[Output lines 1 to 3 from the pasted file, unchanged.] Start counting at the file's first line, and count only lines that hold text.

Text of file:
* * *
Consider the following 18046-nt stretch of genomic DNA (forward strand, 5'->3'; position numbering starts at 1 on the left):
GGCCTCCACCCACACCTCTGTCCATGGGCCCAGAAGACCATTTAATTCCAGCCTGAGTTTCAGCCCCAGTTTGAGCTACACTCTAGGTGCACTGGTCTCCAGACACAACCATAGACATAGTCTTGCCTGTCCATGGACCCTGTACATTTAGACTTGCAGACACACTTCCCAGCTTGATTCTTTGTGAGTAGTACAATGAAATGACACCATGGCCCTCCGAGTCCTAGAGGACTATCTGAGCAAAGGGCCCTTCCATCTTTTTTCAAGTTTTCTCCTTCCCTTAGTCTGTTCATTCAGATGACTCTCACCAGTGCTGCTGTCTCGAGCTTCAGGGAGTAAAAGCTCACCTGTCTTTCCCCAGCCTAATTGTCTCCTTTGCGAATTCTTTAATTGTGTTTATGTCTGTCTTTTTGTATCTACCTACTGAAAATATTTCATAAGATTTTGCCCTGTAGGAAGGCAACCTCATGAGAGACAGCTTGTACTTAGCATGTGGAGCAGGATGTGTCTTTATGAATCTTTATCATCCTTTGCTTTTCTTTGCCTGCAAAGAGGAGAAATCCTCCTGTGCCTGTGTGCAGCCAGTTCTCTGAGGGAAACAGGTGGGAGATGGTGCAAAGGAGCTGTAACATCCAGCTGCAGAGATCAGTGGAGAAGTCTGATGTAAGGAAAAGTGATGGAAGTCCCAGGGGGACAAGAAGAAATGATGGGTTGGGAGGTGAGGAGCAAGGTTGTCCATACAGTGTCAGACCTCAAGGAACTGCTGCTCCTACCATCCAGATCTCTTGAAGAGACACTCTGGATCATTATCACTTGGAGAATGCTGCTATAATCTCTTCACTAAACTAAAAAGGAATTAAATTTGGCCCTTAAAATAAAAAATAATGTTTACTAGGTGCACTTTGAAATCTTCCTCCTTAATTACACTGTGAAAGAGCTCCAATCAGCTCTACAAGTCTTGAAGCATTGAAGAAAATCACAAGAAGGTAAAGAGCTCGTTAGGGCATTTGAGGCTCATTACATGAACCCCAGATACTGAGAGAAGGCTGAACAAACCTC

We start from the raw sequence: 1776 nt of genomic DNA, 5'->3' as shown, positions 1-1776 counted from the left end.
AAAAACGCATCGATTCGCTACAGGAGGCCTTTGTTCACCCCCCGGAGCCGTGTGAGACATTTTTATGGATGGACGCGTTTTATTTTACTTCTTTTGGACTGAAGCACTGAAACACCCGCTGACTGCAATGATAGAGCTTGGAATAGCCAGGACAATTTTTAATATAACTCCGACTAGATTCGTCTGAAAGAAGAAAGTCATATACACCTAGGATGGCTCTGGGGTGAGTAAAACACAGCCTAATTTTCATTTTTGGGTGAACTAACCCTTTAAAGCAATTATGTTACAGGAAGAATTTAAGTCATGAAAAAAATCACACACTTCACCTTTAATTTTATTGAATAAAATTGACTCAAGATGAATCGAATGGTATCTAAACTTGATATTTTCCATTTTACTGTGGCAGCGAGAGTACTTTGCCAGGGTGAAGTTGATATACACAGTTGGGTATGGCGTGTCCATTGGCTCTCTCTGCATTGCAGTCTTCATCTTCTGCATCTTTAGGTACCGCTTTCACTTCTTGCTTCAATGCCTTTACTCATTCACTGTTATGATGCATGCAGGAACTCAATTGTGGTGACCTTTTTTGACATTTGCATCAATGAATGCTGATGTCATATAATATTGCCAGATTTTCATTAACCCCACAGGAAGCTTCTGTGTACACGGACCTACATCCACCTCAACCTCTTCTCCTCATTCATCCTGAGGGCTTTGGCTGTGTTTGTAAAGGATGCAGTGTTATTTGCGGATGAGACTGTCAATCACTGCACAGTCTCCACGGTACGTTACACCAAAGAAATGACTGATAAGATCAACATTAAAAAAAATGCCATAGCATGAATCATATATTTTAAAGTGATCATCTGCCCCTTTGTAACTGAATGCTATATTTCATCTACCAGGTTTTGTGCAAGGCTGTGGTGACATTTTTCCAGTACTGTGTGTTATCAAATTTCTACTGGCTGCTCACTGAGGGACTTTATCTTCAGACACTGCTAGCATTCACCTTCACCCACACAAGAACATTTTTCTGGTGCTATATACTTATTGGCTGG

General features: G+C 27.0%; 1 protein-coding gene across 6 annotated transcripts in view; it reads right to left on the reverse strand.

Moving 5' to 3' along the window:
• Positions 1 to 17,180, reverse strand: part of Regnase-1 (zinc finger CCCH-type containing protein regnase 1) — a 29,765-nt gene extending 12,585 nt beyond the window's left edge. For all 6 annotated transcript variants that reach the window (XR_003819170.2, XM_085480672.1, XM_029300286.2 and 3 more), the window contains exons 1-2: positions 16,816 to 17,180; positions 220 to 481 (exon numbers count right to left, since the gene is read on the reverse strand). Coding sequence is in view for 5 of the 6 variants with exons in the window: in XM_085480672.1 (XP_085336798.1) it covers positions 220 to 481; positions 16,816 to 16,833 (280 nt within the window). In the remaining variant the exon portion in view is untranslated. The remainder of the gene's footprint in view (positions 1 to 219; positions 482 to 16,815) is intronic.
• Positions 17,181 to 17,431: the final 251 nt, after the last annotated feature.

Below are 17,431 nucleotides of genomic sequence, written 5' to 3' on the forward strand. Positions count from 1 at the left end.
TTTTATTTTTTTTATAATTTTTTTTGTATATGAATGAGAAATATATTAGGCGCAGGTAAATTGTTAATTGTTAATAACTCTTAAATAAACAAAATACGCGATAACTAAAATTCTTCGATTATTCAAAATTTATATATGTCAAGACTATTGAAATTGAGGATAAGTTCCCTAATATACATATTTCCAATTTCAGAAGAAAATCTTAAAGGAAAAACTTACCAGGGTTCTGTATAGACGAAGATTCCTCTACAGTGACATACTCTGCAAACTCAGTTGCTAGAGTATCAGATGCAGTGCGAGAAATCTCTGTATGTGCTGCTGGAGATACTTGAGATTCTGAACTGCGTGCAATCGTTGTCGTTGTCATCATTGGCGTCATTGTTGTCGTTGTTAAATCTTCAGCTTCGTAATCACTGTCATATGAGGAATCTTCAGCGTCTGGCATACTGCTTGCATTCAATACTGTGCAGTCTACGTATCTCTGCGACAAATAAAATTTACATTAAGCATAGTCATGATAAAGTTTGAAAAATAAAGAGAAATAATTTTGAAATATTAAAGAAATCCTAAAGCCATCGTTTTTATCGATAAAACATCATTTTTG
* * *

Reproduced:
Consider the following 18046-nt stretch of genomic DNA (forward strand, 5'->3'; position numbering starts at 1 on the left):
GGCCTCCACCCACACCTCTGTCCATGGGCCCAGAAGACCATTTAATTCCAGCCTGAGTTTCAGCCCCAGTTTGAGCTACACTCTAGGTGCACTGGTCTCCAGACACAACCATAGACATAGTCTTGCCTGTCCATGGACCCTGTACATTTAGACTTGCAGACACACTTCCCAGCTTGATTCTTTGTGAGTAGTACAATGAAATGACACCATGGCCCTCCGAGTCCTAGAGGACTATCTGAGCAAAGGGCCCTTCCATCTTTTTTCAAGTTTTCTCCTTCCCTTAGTCTGTTCATTCAGATGACTCTCACCAGTGCTGCTGTCTCGAGCTTCAGGGAGTAAAAGCTCACCTGTCTTTCCCCAGCCTAATTGTCTCCTTTGCGAATTCTTTAATTGTGTTTATGTCTGTCTTTTTGTATCTACCTACTGAAAATATTTCATAAGATTTTGCCCTGTAGGAAGGCAACCTCATGAGAGACAGCTTGTACTTAGCATGTGGAGCAGGATGTGTCTTTATGAATCTTTATCATCCTTTGCTTTTCTTTGCCTGCAAAGAGGAGAAATCCTCCTGTGCCTGTGTGCAGCCAGTTCTCTGAGGGAAACAGGTGGGAGATGGTGCAAAGGAGCTGTAACATCCAGCTGCAGAGATCAGTGGAGAAGTCTGATGTAAGGAAAAGTGATGGAAGTCCCAGGGGGACAAGAAGAAATGATGGGTTGGGAGGTGAGGAGCAAGGTTGTCCATACAGTGTCAGACCTCAAGGAACTGCTGCTCCTACCATCCAGATCTCTTGAAGAGACACTCTGGATCATTATCACTTGGAGAATGCTGCTATAATCTCTTCACTAAACTAAAAAGGAATTAAATTTGGCCCTTAAAATAAAAAATAATGTTTACTAGGTGCACTTTGAAATCTTCCTCCTTAATTACACTGTGAAAGAGCTCCAATCAGCTCTACAAGTCTTGAAGCATTGAAGAAAATCACAAGAAGGTAAAGAGCTCGTTAGGGCATTTGAGGCTCATTACATGAACCCCAGATACTGAGAGAAGGCTGAACAAACCTC

We start from the raw sequence: 1776 nt of genomic DNA, 5'->3' as shown, positions 1-1776 counted from the left end.